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Old 01-29-2011, 12:30 AM
macx macx is offline
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Well, well! I had imagined you were in your 40's or something judging by the complexity of those projects.

I've still got a year on you, but unfortunately am going to have to work another 3 or 4 years - the economy was tough on my IRA and I sunk a bundle into helping our daughter start a business, so - - .

I've also lowered my sights a lot on mostly the engine for my 81. I'd originally planned a fairly stout 383 but now am down to just doing a top end + cam upgrade on the existing shortblock, which seems to be in good enuf condition to last probly the max of 50k miles before I do take that last trip.

I'm still going to go to an improved 200-4R with a 2200 stall, efi on the motor, 331 gears when I rebuild the diff, front monoleaf, and hopefully home brewed rack N pinion & 6 link. Just wanting a nice ride to take some trips out West mostly, revisiting and showing my wife lots of places I've been over the years. I would think I could see all that beautiful scenery much better with the T tops off.

Thanks again for sharing all that with me - I'm an old hot rodder but basically new to the Vette rear suspension, and am enjoying learning all the possibilities.
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Old 01-29-2011, 03:07 AM
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Quote:
Originally Posted by macx View Post
Seems like I've seen some posts on this and some pics.

I imagine it's pretty major surgery.

Anybody have any info, or done it, or pics?

I suppose there are advantages or Corvette wouldn't have
upgraded to that?

More or less just curious for now, but - -

Thx!
Everything will fit. It just takes work. I did mine a bit differently than most, as I kept the C3 (vs C4) trackwidth to retain the stock look with stock wheels. This required narrowing the halfshafts, toe-rods, spring, and batwing. I also used early C4 knuckles as they are appreciably smaller.

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Old 01-29-2011, 07:48 AM
clutchdust clutchdust is offline
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mfain, next time your up here drop me a line. I'd like to get together with you and pick your brain. I have some very specific ideas for my car and always like to talk to those that have "been there, done that".
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Old 01-29-2011, 08:10 AM
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mrvette mrvette is offline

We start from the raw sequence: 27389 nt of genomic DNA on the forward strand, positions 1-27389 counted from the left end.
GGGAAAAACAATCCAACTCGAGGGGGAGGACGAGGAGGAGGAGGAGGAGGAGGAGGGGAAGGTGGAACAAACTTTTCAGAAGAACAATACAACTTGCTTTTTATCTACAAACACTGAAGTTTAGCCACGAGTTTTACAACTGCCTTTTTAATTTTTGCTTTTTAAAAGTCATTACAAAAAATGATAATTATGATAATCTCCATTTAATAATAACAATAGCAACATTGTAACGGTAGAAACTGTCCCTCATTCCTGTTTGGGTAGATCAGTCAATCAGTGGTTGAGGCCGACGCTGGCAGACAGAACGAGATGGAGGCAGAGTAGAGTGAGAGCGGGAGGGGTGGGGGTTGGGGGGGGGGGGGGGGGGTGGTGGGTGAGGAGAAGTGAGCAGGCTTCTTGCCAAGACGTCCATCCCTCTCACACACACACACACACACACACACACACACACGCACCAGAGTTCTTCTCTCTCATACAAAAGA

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Quote:
Originally Posted by macx View Post
I missed noticing the significance of the toe rods being longer than the other rods.

That is really quite the involved project! Fascinating to the say the least, but way beyond what I need or hope to accomplish on my daily driver strictly street / road car.

Some years go I would have gleefully dove into such a project, and on occasion did, but at my age I'm quite a bit less enthusiastic with my driving and the complexity of projects I'm willing to tackle. Besides, with the time it would take to go thru all this, I want to actually have the chance to drive my car for a few years before I have to head for the nursing home!

But thanks for all the info. I really enjoy learning "how things work" - one always gleans something out of the learning process that is of value.
Quote:
Originally Posted by mfain View Post
I have a great appreciation for your concern about being able to drive the car before they won't give you a parking permit at the nursing home. LOL
I'm 63 and have been working on the same car since 1975 -- four different suspensions, massive aero changes requiring a bunch of hand built carbon fiber parts, etc. I work on the car for several hours every day and have for years -- usually in an unairconditioned garage in Phoenix or Las Vegas. I claim its an engineering exercise, but really I think I'm just a glutten for pain.
Quote:
Originally Posted by 69427 View Post
Quote:
Originally Posted by macx View Post
Seems like I've seen some posts on this and some pics.

I imagine it's pretty major surgery.

Anybody have any info, or done it, or pics?

I suppose there are advantages or Corvette wouldn't have
upgraded to that?

More or less just curious for now, but - -

Thx!
Everything will fit. It just takes work. I did mine a bit differently than most, as I kept the C3 (vs C4) trackwidth to retain the stock look with stock wheels. This required narrowing the halfshafts, toe-rods, spring, and batwing. I also used early C4 knuckles as they are appreciably smaller.

WTF is this?? 'Men of a Certain Age'??? that TV show?? wife catches it occasionally

reading the posts above makes me look over my shoulder to see some old friends stand there looking at MY cars over the years....